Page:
“It is Jesus that you seek when you dream of happiness; He is waiting for you when nothing else you find satisfies you; He is the beauty to which you are so attracted; it is He who provoked you with that thirst for fullness that will not let you settle for compromise; it is He who urges you to shed the masks of a false life; it is He who reads in your heart your most genuine choices, the choices that others try to stifle.
It is Jesus who stirs in you the desire to do something great with your lives, the will to follow an ideal, the refusal to allow yourselves to be ground down by mediocrity, the courage to commit yourselves humbly and patiently to improving yourselves and society, making the world more human and more fraternal.”
7) Forgiving his assassin
 Not something most of us get the chance to do… but I imagine if we did, it would be extremely difficult.
JPII led by example – even when it was tough – and showed us what the Christian walk looks like.
8) The New Evangelization 

JPII got us pumped to be Catholic again.  He was an invigorating breath of fresh hope and promise to the Church, especially to us young people.  And he reminded us of the need to be “evangelizers” to those Catholics in our lives who also need to re-experience God’s love and truth.
 ”I sense that the moment has come to commit all of the Church’s energies to a new evangelization and to the mission. No believer in Christ, no institution of the Church can avoid this supreme duty: to proclaim Christ to all peoples” 
And as a media school, it’s hard not to get excited about his view for media in the new evangelization.  JPII recognized technology as a gift from God that has huge potential to be used either for good or ill.  He inspired many of us to take up media and use it for the betterment of culture.
“For the new evangelization to be effective, it is essential to have a deep understanding of the culture of our time in which the social communications media are most influential.”
9) His love for the arts
JPII had a huge passion for the arts, and understood how precious cultural traditions are.  While a kid, his dream was to be an actor.  He enjoyed literature, drama, and even movies.  One of our favorite quotes at JPCatholic:
“I send from my heart a special blessing to all those who, with their different tasks, work in the cinema industry and also to those who endeavor to use the cinema as an authentic vehicle of culture for the integral growth of each person and of society as a whole.”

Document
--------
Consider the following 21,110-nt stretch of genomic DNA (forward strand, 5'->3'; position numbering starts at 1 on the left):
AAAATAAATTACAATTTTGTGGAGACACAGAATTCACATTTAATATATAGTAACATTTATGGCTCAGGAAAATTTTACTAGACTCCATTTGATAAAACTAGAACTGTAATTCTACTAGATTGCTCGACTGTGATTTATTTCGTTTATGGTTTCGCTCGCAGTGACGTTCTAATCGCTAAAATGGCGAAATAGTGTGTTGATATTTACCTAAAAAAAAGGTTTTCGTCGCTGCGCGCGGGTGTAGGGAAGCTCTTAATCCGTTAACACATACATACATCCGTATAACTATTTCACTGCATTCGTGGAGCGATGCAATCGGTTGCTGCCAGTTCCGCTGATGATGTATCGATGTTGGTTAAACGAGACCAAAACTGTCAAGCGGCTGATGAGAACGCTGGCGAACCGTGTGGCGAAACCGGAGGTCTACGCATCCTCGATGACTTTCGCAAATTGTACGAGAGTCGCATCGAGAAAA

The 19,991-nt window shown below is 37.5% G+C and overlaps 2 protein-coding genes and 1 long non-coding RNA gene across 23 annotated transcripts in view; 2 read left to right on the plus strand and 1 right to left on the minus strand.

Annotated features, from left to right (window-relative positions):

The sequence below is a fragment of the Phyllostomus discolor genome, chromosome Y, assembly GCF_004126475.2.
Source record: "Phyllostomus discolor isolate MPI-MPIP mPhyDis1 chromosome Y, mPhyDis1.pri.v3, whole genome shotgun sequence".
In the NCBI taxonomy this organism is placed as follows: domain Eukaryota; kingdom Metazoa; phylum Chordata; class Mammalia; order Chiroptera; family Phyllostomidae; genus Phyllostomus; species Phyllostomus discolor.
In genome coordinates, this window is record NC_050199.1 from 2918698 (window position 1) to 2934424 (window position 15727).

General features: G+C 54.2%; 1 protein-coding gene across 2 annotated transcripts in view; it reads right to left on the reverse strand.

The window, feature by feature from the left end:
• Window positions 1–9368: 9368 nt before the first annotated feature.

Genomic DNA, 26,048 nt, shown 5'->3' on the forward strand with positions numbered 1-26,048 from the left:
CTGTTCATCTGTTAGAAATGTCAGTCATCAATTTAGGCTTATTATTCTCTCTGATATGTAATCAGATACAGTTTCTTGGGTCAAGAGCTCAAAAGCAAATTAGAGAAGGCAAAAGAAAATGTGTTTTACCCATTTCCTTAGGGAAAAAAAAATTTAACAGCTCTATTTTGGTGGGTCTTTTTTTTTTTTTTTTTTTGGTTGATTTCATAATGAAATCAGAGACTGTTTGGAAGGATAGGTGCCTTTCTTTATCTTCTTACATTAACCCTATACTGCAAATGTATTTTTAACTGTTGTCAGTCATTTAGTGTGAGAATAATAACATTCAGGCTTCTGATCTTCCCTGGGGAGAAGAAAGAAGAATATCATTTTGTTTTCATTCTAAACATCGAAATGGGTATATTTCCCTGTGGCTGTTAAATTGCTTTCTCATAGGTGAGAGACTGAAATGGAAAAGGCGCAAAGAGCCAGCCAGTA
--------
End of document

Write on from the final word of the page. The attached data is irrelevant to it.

In 1999, he also wrote a Letter to Christian Artists, reminding them of their vocation as co-creators, and urged them to express Truth, Beauty, and Goodness with their artistic intuition.
10) That smile

(The author, Joe Houde, studied business and media at Franciscan University of Steubenville, U.S.A..  He currently works in Admissions at JP Catholic University.)


The Story Behind the Peace Prayer 
of St. Francis of Assisi
The Peace Prayer of St. Francis is a famous prayer which first appeared around the year 1915 A.D., and which embodies the spirit of St. Francis of Assisi's simplicity and poverty.
According to Father Kajetan Esser, OFM, the author of the critical edition of St. Francis's Writings, the Peace Prayer of St. Francis is most certainly not one of the writings of St. Francis. This prayer, according to Father Schulz, Das sogennante Franziskusgebet. Forshungen zur evangelishen Gebetslitteratur (III), in Jahrbuch fur Liturgik und Hymnologie, 13 (1968), pp. 39-53, first appeared during the First World War. It was found written on the observe of a holy card of St. Francis, which was found in a Normal Almanac. The prayer bore no name; but in the English speaking world, on account of this holy card, it came to be called the Peace Prayer of St. Francis.
More information about this prayer can be found in Friar J. Poulenc, OFM, L'inspiration moderne de la priere « Seigneru faites de moi un instrument de votre paix », Archivum Franciscanum Historicum, vol. 68 (1975) pp. 450-453.
The Peace Prayer of St. Francis
by an anonymous Norman c. 1915 A.D. Peace Prayer
Lord make me an instrument of your peace
Where there is hatred,
Let me sow love;
Where there is injury, pardon;
Where there is error, truth;
Where there is doubt, faith;
Where there is despair, hope;
Where there is darkness, light;
And where there is sadness, Joy.
O Divine Master grant that I may not so much seek to be consoled
As to console;
To be understood,as to understand;
To be loved, as to love.
For it is in giving that we receive,
It is in pardoning that we are pardoned,
And it is in dying that we are born to eternal life.